I, like all of us am in debt to the myriad of loving family members, friends, mentors, leaders and strangers, whose obedience and sacrifice have created opportunities for us to grow and progress. The benefits we receive from others are often so abundant and so integral they become nearly indistinguishable in our lives. It has been said that a fish is sometimes the last one to recognize the water. If we were to try to trace and distinguish our gratitude, we find that it quickly grows and multiplies to nearly everything around us. This include not only those who influence us, but also those who influence those who influence us. The eternal concept of this exponential debt reaches its apex as we identify the infinite sacrifice of our Savior Jesus Christ and his endless atonement. How great is that weight and mercy which so fully he proffers us. That already incomprehensible obedience and sacrifice, then coupled with the thousands and millions of saints who have suffered and sacrificed to carry on his work, provides such a priceless opportunity for us. How can it be valued? How can it be repaid?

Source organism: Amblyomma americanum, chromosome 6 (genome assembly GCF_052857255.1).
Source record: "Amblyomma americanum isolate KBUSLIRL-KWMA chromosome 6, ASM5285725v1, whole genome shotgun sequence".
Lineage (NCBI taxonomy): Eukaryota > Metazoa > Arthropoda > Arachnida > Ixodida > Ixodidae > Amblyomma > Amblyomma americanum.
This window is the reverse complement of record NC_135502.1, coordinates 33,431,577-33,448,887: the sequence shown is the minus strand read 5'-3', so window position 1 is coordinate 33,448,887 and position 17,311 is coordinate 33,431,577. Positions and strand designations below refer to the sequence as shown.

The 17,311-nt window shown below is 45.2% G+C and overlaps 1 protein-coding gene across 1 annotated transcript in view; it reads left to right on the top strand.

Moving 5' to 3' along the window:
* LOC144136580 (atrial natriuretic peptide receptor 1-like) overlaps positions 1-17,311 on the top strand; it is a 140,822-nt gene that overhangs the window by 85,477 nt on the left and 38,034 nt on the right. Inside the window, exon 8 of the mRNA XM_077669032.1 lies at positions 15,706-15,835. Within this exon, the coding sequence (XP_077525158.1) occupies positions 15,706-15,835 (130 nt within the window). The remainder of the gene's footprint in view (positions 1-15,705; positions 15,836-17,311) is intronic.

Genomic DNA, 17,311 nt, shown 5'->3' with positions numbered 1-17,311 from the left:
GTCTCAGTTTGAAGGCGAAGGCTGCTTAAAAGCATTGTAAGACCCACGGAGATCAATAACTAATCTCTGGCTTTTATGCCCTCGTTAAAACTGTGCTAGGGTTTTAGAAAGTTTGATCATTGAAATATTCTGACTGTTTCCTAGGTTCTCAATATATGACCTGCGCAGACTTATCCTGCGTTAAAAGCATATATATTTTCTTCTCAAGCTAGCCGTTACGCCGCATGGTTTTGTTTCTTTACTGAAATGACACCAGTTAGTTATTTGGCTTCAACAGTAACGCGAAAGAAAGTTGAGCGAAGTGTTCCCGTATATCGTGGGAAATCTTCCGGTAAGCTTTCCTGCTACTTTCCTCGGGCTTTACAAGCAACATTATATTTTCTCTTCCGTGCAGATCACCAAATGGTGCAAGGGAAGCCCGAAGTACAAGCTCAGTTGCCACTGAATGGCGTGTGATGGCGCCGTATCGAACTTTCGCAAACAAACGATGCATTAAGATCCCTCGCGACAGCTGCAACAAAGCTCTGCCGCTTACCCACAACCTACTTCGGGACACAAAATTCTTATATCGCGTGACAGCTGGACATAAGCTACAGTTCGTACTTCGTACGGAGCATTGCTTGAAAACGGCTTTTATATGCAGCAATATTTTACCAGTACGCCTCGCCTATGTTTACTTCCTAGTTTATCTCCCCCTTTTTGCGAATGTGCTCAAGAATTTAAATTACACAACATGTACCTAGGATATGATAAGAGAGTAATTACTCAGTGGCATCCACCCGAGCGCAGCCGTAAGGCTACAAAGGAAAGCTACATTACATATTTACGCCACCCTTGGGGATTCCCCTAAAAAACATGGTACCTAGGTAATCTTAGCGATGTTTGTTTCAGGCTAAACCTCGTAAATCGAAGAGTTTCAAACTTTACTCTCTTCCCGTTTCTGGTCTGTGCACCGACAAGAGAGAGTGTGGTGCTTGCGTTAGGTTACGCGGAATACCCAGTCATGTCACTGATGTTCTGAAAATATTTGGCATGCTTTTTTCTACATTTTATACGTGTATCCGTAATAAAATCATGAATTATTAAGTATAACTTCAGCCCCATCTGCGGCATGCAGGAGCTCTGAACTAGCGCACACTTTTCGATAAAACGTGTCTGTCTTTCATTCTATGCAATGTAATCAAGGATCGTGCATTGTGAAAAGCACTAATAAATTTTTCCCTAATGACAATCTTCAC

Our debt is directly unpayable. We could never directly compensate for that we which we have received. And yet there is a way in which we can help, in which we can perpetuate and contribute that plan of redemption that Our Father has prepared. This active gratitude is identified in the savior’s words, “Verily I say unto you, inasmuch as ye have done it unto one of the least of these my brethren, ye have done it unto me.” I once heard this scripture referred to as the constitution of Pure Religion. Our service to others is a sincere expression of our gratitude to our savior. Likewise although we may not be able to directly repay the sacrifice of family, friends and mentors with any traditional compensation. We do have the opportunity apply the principles and love we have gained from them and share them with others to improve their lives.